At Walker, one of our objectives is for all of our clients to agree that their Customer Experience effort is having a significant impact on their bottom line.
So, what is a significant impact? Significant, according to the dictionary, is “of considerable importance, magnitude, or worth; actual and tangible rather than fictitious.”
The phrases “important,” “real,” and “concrete” come to mind. Substantial impact, on the other hand, maybe have a real and quantifiable impact on your organization.
Significant impact is defined as an increase in the amount, scope, or level of need for city-provided emergency or protective services such as police, fire, or medical aid, and/or necessitating special traffic control measures such as barricades, police traffic direction, or similar measures above those that would normally be required without the event, resulting in actual, documented costs to the city as a result of the event, negatively impacting the ordinary and normal use of public rights-of-way by the general public.
Then, what does substantial impact look like? I can think of a lot of examples:
- Customer support representatives receive further training in areas where clients have shown a need.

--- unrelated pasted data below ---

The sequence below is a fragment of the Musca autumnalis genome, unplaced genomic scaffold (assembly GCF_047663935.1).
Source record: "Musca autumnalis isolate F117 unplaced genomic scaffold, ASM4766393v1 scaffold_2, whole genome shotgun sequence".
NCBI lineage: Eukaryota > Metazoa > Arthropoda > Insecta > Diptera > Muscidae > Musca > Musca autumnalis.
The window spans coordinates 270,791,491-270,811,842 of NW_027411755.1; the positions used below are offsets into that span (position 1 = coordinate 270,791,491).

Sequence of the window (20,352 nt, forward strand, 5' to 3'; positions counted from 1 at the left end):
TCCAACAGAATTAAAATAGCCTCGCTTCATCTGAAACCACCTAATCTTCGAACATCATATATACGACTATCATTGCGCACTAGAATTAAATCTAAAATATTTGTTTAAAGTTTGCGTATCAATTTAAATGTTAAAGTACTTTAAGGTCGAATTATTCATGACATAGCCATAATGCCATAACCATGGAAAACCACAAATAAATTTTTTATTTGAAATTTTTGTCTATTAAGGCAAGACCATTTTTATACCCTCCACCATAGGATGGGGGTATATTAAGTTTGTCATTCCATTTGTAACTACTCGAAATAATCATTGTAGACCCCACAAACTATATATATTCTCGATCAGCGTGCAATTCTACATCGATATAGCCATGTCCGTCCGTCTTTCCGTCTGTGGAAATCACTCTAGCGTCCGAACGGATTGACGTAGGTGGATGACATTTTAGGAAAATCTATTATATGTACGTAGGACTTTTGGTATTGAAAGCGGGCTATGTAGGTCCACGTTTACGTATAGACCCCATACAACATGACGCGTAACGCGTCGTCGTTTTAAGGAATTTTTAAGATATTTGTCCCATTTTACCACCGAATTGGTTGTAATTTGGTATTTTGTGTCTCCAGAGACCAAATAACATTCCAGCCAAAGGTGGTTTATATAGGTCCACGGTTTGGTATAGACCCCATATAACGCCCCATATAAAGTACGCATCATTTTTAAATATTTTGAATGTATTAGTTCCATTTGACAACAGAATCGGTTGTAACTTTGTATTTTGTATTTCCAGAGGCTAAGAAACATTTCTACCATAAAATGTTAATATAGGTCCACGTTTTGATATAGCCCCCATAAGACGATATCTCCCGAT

- Customers can use a delivery tracking tool to get a better idea of when their deliveries will arrive.
- Customers’ complaints about a billing policy are addressed, and the policy is changed to be more customer-friendly.
- Customer metrics are increasingly being recorded and tracked in the same way that financial and operational data are.
- All staff have access to customer feedback and input, which they can use in their daily job.
The real and tangible examples of improvements being made in our businesses based on what is important to customers are endless. Tell us: what does “substantial impact” mean to you?
The Tribunal was found to have failed to give the statutory meaning of “substantial” the weight it deserved. The condition was met if the unfavorable effect has a more than the small or trivial impact on a person’s capacity to carry out day-to-day activities.
The EHRC Employment Statutory Code of Practice and the Guidance on elements to be taken into account in determining problems relating to the concept of disability should only be used if the statutory definition fails to provide a conclusive solution.